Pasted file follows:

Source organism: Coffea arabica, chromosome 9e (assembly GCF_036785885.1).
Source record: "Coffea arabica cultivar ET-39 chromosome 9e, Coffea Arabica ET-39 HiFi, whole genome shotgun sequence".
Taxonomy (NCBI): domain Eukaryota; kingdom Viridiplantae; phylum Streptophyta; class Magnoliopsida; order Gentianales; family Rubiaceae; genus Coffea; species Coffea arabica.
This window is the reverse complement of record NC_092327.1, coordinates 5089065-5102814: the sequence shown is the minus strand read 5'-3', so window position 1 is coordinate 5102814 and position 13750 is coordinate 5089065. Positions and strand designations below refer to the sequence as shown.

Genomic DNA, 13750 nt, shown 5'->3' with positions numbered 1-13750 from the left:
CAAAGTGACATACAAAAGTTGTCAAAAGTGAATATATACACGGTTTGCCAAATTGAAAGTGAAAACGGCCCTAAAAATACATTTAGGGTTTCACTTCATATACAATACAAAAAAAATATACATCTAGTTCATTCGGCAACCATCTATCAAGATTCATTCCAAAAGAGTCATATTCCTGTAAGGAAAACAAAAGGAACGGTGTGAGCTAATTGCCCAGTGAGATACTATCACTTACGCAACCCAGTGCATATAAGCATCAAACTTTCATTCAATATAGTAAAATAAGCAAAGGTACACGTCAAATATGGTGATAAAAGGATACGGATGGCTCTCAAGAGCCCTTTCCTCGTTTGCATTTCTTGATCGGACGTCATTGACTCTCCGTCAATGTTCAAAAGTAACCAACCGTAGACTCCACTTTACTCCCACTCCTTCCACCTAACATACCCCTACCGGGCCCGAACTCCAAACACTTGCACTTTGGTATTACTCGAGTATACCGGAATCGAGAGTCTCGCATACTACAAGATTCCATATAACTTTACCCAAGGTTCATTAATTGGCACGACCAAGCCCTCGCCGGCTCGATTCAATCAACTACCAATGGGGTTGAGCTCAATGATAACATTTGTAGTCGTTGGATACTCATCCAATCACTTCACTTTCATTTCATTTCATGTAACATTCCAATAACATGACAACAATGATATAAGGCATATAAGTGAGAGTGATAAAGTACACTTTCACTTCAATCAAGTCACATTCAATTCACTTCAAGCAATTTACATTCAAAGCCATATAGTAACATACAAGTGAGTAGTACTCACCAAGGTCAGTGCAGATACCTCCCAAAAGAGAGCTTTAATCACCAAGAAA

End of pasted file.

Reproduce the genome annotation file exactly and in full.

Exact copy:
Source organism: Coffea arabica, chromosome 9e (assembly GCF_036785885.1).
Source record: "Coffea arabica cultivar ET-39 chromosome 9e, Coffea Arabica ET-39 HiFi, whole genome shotgun sequence".
Taxonomy (NCBI): domain Eukaryota; kingdom Viridiplantae; phylum Streptophyta; class Magnoliopsida; order Gentianales; family Rubiaceae; genus Coffea; species Coffea arabica.
This window is the reverse complement of record NC_092327.1, coordinates 5089065-5102814: the sequence shown is the minus strand read 5'-3', so window position 1 is coordinate 5102814 and position 13750 is coordinate 5089065. Positions and strand designations below refer to the sequence as shown.

Genomic DNA, 13750 nt, shown 5'->3' with positions numbered 1-13750 from the left:
CAAAGTGACATACAAAAGTTGTCAAAAGTGAATATATACACGGTTTGCCAAATTGAAAGTGAAAACGGCCCTAAAAATACATTTAGGGTTTCACTTCATATACAATACAAAAAAAATATACATCTAGTTCATTCGGCAACCATCTATCAAGATTCATTCCAAAAGAGTCATATTCCTGTAAGGAAAACAAAAGGAACGGTGTGAGCTAATTGCCCAGTGAGATACTATCACTTACGCAACCCAGTGCATATAAGCATCAAACTTTCATTCAATATAGTAAAATAAGCAAAGGTACACGTCAAATATGGTGATAAAAGGATACGGATGGCTCTCAAGAGCCCTTTCCTCGTTTGCATTTCTTGATCGGACGTCATTGACTCTCCGTCAATGTTCAAAAGTAACCAACCGTAGACTCCACTTTACTCCCACTCCTTCCACCTAACATACCCCTACCGGGCCCGAACTCCAAACACTTGCACTTTGGTATTACTCGAGTATACCGGAATCGAGAGTCTCGCATACTACAAGATTCCATATAACTTTACCCAAGGTTCATTAATTGGCACGACCAAGCCCTCGCCGGCTCGATTCAATCAACTACCAATGGGGTTGAGCTCAATGATAACATTTGTAGTCGTTGGATACTCATCCAATCACTTCACTTTCATTTCATTTCATGTAACATTCCAATAACATGACAACAATGATATAAGGCATATAAGTGAGAGTGATAAAGTACACTTTCACTTCAATCAAGTCACATTCAATTCACTTCAAGCAATTTACATTCAAAGCCATATAGTAACATACAAGTGAGTAGTACTCACCAAGGTCAGTGCAGATACCTCCCAAAAGAGAGCTTTAATCACCAAGAAA